Wrong in more ways than I could count. Desperate, cavalier and pointless all at once.

Anyway, dear reader, I draw your attention to exhibit A:

This is a stunt involving eight self-respecting young men wearing specially designed masks to make them look slightly like a man that fairly few people have heard of and far fewer could recognise, who has close links to Gordon Brown and a trade union that supports Labour. Paid for by the Conservative and Unionist Party.

Obviously they haven’t given up on this election, but they do still seem to have more money than sense – and after the torrent of spoof posters, they’re not really sure how to spend it effectively.

Friday, March 19, 2010

Moody’s blues: social cohesion vs credit ratings

This week there was a commendably frank statement on the biggest political issue of the decade. It came from a credit-rating agency, and concerned public spending cuts.

There’s disagreement (recall those economists’ letters) about which is the bigger economic threat: cutting public spending and the deficit so fast that a still-feeble private sector can’t take up the slack and we fall back into recession; or letting borrowing stay so high for so long that the markets take fright, the government’s credit rating is damaged and public-debt servicing becomes much more expensive.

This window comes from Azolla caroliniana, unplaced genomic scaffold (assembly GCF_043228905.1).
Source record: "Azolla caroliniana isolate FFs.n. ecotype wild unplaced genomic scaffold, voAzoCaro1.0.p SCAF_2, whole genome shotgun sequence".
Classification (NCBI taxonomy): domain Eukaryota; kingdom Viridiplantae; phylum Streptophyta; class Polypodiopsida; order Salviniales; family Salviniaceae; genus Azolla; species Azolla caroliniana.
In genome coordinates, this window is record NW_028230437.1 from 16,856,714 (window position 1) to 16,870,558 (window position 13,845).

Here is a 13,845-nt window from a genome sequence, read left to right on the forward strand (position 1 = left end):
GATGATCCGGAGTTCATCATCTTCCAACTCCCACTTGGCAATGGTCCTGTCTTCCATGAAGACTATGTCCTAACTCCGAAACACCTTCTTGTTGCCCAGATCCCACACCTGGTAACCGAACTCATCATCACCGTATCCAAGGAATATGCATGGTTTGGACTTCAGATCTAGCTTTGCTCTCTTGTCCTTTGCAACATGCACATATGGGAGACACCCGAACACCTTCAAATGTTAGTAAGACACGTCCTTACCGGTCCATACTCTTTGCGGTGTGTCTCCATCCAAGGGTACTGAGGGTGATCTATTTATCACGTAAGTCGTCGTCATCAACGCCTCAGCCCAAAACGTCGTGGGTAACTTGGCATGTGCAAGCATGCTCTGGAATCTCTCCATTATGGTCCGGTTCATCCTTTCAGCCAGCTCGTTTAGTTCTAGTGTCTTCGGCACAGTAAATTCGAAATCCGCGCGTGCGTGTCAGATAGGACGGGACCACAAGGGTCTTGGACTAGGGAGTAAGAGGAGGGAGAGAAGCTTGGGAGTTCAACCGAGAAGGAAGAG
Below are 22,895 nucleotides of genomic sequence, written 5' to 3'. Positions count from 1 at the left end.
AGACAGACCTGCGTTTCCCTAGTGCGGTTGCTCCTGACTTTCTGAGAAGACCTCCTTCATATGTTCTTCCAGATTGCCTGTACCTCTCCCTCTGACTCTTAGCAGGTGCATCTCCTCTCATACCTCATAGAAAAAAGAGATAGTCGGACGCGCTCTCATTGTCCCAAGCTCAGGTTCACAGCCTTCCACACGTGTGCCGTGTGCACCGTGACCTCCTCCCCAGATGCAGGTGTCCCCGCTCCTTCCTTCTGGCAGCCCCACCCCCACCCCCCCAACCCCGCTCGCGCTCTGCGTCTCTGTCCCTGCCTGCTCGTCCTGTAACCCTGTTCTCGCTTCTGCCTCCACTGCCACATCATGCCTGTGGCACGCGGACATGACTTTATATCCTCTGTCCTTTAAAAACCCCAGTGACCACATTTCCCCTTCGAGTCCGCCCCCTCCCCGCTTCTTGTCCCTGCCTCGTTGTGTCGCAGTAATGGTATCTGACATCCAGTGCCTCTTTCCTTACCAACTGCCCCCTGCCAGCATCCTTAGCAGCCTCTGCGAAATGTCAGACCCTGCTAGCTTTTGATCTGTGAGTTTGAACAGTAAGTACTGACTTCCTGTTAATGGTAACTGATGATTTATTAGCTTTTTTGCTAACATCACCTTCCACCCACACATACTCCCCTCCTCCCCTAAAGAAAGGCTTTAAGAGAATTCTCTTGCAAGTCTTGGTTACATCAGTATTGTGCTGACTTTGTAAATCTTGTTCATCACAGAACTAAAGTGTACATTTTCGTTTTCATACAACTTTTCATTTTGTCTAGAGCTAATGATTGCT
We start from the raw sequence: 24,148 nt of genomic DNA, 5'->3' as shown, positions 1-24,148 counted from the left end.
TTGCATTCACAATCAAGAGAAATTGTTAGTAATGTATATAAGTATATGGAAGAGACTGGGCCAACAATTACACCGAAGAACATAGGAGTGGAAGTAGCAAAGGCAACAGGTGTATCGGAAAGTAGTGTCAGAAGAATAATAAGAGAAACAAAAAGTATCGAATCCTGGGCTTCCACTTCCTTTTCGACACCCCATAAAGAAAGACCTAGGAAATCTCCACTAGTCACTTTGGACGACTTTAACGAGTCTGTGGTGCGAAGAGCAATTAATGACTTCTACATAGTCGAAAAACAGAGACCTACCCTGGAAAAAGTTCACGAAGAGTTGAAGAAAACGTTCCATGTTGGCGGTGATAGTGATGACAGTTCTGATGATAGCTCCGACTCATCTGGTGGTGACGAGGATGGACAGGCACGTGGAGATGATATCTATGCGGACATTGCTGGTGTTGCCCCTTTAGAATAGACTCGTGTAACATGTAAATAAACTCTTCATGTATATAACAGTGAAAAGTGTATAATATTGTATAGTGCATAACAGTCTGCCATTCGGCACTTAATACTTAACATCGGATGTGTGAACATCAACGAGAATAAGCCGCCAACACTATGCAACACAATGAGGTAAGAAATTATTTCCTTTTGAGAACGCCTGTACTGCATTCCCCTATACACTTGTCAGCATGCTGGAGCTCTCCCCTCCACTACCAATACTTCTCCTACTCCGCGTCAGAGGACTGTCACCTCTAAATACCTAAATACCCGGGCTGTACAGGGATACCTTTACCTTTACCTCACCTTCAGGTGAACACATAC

Both sides of the debate claim that their approach can achieve the aims of the other side: the cutters say that a lower deficit will improve business confidence and boost growth; the borrowers say that public spending will support a stronger recovery, which will lower the deficit.

FWIW my own view, at least at this stage, leans towards the borrowers:

  • Private-sector weakness is likely to persist due to tight credit availability – the crunch hasn’t gone away, you know.
  • Recessions caused by financial crises tend to have weaker recoveries, as do global recessions.
  • The flipside of our relatively resilient labour market is the risk of a jobless recovery, at least for a while.
  • Gilt yields are up, but despite the end of quantitative easing, they haven’t surged, so the cost of borrowing still isn’t anything like as much as in previous decades – and we’re pretty much getting to the peak of gilt issuance now.
  • UK public debt is pretty long-dated, so we’re not needing to raise as much cash on the markets to replace expiring bonds as other countries with smaller deficits.
  • And by international standards, our total public debt isn’t that large.

But timing matters. Last year, as the recession was raging, only crazy people were advocating immediate deficit cuts. Assuming continued growth, the economic case for cuts will become far stronger in the next year or two.

This year, as we’re just inching into recovery, the debate is more balanced. Neither a double-dip via over-hasty cuts nor a borrowing spiral is an outrageous fear, and any sensible approach will have to take both risks into account.